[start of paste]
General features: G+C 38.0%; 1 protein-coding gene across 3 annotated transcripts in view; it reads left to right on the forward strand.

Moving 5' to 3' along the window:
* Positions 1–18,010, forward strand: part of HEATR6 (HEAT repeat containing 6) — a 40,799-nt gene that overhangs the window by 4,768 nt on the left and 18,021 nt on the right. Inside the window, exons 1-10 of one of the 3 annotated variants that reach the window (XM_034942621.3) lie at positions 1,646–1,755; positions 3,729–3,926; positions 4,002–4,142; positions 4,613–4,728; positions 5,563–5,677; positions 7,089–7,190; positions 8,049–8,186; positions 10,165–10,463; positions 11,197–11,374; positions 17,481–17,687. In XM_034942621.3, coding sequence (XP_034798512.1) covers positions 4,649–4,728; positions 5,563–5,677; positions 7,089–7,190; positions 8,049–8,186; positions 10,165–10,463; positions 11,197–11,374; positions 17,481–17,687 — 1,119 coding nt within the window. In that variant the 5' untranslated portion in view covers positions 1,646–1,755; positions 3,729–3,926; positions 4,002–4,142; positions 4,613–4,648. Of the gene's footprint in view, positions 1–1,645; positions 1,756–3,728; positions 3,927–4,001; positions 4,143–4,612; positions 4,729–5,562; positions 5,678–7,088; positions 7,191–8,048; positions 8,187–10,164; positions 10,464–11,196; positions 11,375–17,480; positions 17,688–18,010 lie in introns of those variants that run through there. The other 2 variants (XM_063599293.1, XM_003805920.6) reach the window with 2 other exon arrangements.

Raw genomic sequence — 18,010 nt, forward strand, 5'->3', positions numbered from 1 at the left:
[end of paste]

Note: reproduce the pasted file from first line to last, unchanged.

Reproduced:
General features: G+C 38.0%; 1 protein-coding gene across 3 annotated transcripts in view; it reads left to right on the forward strand.

Moving 5' to 3' along the window:
* Positions 1–18,010, forward strand: part of HEATR6 (HEAT repeat containing 6) — a 40,799-nt gene that overhangs the window by 4,768 nt on the left and 18,021 nt on the right. Inside the window, exons 1-10 of one of the 3 annotated variants that reach the window (XM_034942621.3) lie at positions 1,646–1,755; positions 3,729–3,926; positions 4,002–4,142; positions 4,613–4,728; positions 5,563–5,677; positions 7,089–7,190; positions 8,049–8,186; positions 10,165–10,463; positions 11,197–11,374; positions 17,481–17,687. In XM_034942621.3, coding sequence (XP_034798512.1) covers positions 4,649–4,728; positions 5,563–5,677; positions 7,089–7,190; positions 8,049–8,186; positions 10,165–10,463; positions 11,197–11,374; positions 17,481–17,687 — 1,119 coding nt within the window. In that variant the 5' untranslated portion in view covers positions 1,646–1,755; positions 3,729–3,926; positions 4,002–4,142; positions 4,613–4,648. Of the gene's footprint in view, positions 1–1,645; positions 1,756–3,728; positions 3,927–4,001; positions 4,143–4,612; positions 4,729–5,562; positions 5,678–7,088; positions 7,191–8,048; positions 8,187–10,164; positions 10,464–11,196; positions 11,375–17,480; positions 17,688–18,010 lie in introns of those variants that run through there. The other 2 variants (XM_063599293.1, XM_003805920.6) reach the window with 2 other exon arrangements.

Raw genomic sequence — 18,010 nt, forward strand, 5'->3', positions numbered from 1 at the left: